Cardiac Rehabilitation

Arlington Memorial Hospital

I played a key role in designing and developing an experimental audio system for a Cardiac Rehabilitation Center at Texas Health, Arlington Memorial Hospital. This system allows RNs to control and monitor educational audio tracks that patients hear as they exercise. This system consists of a Window-based server that communicates simultaneously with 16 iPod touch clients. The project was a success and is still in use today.

Documents and Resources


Heart patients who have undergone a procedure are often prescribed sessions of therapy by their heart physician. The initial therapy involves exercise and education, as the first step in their recovery process. The cardiac rehabilitation facility at Arlington Memorial Hospital is authorized, and has the capability to provide this valuable service.

New patients are evaluated by a staff RN after receiving them from hospital admissions. Each patient is checked for weight, hip and waist measurements, blood pressure and current mediations. Each patient is attached to the heart monitor that they will use during the rehabilitation cycle and are shown the data monitoring system. An appropriate exercise regime and education program is then designed for each patient consistent with individualized goals.

Cardiac rehabilitation has proven to be successful in rehabilitation and as a key motivator for patients to adopt a healthy lifestyle that includes appropriate post rehabilitation exercise, diet, and prevention education. A great deal of individual motivation has its beginnings with the professional staff of nurses and physical therapists and a format program of education as an integral part of each session.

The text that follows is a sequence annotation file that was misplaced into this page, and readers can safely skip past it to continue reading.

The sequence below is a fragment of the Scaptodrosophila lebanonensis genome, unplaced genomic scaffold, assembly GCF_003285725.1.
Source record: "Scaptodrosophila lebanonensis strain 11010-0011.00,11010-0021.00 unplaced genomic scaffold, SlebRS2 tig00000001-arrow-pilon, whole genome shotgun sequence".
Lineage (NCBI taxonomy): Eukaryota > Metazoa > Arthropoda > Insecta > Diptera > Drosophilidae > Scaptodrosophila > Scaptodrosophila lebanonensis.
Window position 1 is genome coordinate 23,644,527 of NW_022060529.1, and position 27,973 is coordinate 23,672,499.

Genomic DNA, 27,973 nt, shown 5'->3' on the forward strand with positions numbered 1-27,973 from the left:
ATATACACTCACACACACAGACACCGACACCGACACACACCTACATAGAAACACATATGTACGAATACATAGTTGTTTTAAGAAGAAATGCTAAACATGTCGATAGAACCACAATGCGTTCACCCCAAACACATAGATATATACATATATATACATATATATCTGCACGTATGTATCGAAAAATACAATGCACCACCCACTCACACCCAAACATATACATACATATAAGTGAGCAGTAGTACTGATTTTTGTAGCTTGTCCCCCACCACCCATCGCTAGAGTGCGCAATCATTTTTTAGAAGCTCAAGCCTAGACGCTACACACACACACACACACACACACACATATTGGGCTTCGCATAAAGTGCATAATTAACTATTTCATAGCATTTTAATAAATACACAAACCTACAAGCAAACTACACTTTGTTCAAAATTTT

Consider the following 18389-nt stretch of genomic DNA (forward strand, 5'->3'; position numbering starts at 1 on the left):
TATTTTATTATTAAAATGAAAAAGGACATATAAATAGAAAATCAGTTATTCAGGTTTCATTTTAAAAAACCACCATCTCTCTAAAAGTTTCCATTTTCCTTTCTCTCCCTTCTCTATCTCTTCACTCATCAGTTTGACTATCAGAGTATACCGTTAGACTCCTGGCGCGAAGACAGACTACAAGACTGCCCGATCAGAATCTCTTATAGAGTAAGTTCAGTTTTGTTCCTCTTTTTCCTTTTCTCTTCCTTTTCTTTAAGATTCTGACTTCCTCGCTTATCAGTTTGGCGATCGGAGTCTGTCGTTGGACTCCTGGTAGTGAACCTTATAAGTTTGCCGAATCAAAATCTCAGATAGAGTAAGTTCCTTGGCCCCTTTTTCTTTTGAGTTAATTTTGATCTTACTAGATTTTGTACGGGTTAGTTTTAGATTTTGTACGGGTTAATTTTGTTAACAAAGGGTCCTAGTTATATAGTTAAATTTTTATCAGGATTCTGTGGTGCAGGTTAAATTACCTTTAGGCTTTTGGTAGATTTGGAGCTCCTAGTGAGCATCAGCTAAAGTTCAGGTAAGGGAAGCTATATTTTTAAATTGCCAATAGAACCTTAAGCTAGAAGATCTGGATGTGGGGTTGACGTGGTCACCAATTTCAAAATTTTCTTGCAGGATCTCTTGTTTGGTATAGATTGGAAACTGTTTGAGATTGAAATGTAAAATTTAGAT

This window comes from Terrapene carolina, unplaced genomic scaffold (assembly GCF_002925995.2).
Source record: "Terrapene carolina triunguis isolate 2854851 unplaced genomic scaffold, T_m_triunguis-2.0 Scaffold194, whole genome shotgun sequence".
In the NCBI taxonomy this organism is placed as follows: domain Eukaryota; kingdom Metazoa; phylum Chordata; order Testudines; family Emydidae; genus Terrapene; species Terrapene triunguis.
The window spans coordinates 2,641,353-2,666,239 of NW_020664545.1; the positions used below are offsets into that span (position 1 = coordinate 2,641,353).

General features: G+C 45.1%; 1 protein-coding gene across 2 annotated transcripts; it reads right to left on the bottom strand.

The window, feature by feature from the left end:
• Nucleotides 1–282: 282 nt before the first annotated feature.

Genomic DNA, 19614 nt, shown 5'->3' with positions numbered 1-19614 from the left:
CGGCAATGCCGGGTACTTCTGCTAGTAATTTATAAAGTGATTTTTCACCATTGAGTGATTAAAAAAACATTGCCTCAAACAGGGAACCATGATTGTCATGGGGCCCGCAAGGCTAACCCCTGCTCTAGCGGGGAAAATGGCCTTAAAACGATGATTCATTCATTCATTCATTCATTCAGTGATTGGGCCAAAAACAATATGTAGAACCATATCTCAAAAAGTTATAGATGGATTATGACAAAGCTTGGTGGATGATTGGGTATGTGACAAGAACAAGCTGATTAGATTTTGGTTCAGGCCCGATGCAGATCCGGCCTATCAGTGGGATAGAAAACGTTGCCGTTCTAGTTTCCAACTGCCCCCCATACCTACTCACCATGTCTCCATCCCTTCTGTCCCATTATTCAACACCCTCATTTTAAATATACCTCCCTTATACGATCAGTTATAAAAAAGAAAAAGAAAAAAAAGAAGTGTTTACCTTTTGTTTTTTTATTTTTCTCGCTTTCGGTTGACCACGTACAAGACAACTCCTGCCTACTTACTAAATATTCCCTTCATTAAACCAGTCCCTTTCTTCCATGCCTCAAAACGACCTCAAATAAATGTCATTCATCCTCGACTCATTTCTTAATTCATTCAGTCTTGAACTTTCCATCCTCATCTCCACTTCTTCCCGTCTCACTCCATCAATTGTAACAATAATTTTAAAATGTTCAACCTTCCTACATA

Patients are scheduled for sessions three days per week (Monday, Wednesday, Thursday). They are placed in one of five time slots each day, and their rehabilitation sessions usually extend over three months. Each class has a capacity of sixteen which gives the program a total capacity of eighty patients. That limit could be expanded by adding additional time slots if required.

Each session every patient begins with an interview as to doctor visits, medication changes, changes in physical well being and any problems or questions they may have. Blood pressure and heart rate are checked at arrival, during exercise, and at rest after cool down. Each individual has their heart monitor attached and has specific exercises to accomplish. As patients begin their exercise, a member of the volunteer staff will give them headphones and a player programmed with one of their prescribed audio education recordings. Wednesday sessions include one of ten classroom programs following exercise. The professional staff of Arlington Memorial teach these classes.

Graduates of the cardiac rehabilitation program are encouraged to move to the next phase of improved lifestyle by enrolling in the Arlington Memorial Fitness Center program where they will continue to improve under the watchful eye the same RNs and therapists they now know.

Improving the Education Program

The education of patients is accomplished in three distinct ways. First and foremost is the consulting that each patient receives from the staff RNs in each scheduled session. Every Wednesday there are classes taught by hospital professionals in addition to the regular exercise. Finally, each individual is given an audio program to listen to while exercising. The latter is facilitated by audio lessons that are programmed in compliance with the individualized plan that was developed during the initial evaluation.

The audio system consists of players, headphones, and a selection of sixty-nine specific lessons that run from approximately six to twenty minutes in length. That totals a maximum of 11.98 hours of recorded lessons that may be available for selection. The system and lessons have been purchased from an outside supplier (Intervent). The only soft spot in the three pronged education strategy appears to be in the Intervent system.